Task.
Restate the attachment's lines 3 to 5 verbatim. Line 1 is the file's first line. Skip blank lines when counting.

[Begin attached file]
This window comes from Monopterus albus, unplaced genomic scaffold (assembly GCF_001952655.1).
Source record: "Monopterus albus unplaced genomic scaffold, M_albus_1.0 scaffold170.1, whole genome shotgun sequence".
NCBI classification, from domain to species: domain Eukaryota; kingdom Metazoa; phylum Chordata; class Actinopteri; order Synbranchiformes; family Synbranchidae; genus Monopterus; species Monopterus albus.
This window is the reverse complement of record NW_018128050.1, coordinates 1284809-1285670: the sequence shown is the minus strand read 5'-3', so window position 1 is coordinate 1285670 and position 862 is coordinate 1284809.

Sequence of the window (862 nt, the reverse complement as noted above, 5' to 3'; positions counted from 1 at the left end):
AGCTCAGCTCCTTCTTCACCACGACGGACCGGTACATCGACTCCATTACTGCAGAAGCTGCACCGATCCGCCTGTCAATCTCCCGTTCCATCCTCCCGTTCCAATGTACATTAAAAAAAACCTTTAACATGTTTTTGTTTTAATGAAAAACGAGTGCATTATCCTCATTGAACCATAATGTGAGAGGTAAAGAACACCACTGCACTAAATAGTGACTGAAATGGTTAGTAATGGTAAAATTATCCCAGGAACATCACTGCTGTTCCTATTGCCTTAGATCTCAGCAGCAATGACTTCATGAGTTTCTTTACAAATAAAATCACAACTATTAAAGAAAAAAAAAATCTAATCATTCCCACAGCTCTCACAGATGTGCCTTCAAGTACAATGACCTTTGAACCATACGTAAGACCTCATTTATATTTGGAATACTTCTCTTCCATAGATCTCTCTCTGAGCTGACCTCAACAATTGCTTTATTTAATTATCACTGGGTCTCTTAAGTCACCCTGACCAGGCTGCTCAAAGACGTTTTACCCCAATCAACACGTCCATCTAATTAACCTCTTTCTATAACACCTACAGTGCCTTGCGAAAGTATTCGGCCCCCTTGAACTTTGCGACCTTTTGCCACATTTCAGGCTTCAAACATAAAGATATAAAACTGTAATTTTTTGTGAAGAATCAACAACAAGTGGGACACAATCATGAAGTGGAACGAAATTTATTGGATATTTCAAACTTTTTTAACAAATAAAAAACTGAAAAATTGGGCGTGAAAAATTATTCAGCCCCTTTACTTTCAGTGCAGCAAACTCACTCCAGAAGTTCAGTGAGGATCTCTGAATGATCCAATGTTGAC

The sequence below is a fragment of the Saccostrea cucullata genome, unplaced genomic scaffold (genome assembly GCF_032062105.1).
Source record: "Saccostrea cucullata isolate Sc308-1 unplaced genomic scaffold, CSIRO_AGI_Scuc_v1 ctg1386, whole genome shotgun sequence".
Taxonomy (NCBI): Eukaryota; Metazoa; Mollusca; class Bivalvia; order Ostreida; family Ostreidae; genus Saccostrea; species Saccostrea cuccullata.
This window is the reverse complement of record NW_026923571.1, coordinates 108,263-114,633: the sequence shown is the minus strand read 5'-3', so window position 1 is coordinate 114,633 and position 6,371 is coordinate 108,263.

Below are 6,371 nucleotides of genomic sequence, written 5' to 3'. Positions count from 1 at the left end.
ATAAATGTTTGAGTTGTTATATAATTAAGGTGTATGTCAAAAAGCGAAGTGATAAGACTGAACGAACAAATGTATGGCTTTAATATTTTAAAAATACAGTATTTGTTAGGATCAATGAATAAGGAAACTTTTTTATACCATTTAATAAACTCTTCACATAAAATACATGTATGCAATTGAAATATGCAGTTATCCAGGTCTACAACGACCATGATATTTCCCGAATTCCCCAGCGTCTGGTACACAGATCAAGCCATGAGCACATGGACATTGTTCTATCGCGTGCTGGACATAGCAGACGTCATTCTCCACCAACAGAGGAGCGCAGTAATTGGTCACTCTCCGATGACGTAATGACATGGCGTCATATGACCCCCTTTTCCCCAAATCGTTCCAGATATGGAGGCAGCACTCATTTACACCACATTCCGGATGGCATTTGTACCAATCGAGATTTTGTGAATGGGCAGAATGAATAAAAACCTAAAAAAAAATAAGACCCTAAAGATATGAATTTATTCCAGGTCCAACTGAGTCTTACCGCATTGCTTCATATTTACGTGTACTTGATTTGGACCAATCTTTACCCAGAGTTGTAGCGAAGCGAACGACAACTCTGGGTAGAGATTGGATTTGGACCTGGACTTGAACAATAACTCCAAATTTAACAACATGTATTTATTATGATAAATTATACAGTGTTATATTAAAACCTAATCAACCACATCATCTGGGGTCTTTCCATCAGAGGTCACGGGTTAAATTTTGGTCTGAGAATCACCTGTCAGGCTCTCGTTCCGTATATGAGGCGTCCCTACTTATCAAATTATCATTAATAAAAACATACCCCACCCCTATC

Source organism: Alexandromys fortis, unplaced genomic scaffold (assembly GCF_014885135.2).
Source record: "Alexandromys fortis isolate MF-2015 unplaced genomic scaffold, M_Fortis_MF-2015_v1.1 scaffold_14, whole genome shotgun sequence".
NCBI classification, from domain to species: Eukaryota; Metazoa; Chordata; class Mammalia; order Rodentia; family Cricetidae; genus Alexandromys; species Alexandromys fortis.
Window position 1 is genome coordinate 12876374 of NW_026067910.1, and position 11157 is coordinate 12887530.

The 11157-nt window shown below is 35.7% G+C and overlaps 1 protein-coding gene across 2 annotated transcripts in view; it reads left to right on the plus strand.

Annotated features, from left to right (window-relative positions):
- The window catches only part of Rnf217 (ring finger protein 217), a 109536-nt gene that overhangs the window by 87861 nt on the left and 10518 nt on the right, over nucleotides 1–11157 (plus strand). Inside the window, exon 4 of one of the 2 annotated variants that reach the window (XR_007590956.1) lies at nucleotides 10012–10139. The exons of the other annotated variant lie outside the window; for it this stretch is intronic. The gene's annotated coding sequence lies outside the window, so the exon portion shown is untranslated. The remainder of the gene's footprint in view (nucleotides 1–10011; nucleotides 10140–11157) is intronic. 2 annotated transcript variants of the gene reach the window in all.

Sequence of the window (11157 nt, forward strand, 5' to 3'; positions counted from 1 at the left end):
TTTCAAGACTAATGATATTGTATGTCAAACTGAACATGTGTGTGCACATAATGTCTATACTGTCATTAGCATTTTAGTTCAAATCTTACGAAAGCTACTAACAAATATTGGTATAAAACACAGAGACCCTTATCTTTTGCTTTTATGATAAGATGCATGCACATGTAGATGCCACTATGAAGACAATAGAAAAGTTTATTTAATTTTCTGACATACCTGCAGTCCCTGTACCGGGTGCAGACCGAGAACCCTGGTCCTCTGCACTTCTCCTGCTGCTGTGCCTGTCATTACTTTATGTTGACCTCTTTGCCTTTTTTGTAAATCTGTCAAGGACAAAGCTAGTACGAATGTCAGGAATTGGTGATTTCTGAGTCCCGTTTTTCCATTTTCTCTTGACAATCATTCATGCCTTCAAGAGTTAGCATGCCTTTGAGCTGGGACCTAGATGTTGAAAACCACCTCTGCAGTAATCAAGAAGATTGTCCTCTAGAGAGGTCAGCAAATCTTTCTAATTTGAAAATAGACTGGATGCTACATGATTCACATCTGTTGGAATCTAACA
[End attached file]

NCBI classification, from domain to species: domain Eukaryota; kingdom Metazoa; phylum Chordata; class Actinopteri; order Synbranchiformes; family Synbranchidae; genus Monopterus; species Monopterus albus.
This window is the reverse complement of record NW_018128050.1, coordinates 1284809-1285670: the sequence shown is the minus strand read 5'-3', so window position 1 is coordinate 1285670 and position 862 is coordinate 1284809.

Sequence of the window (862 nt, the reverse complement as noted above, 5' to 3'; positions counted from 1 at the left end):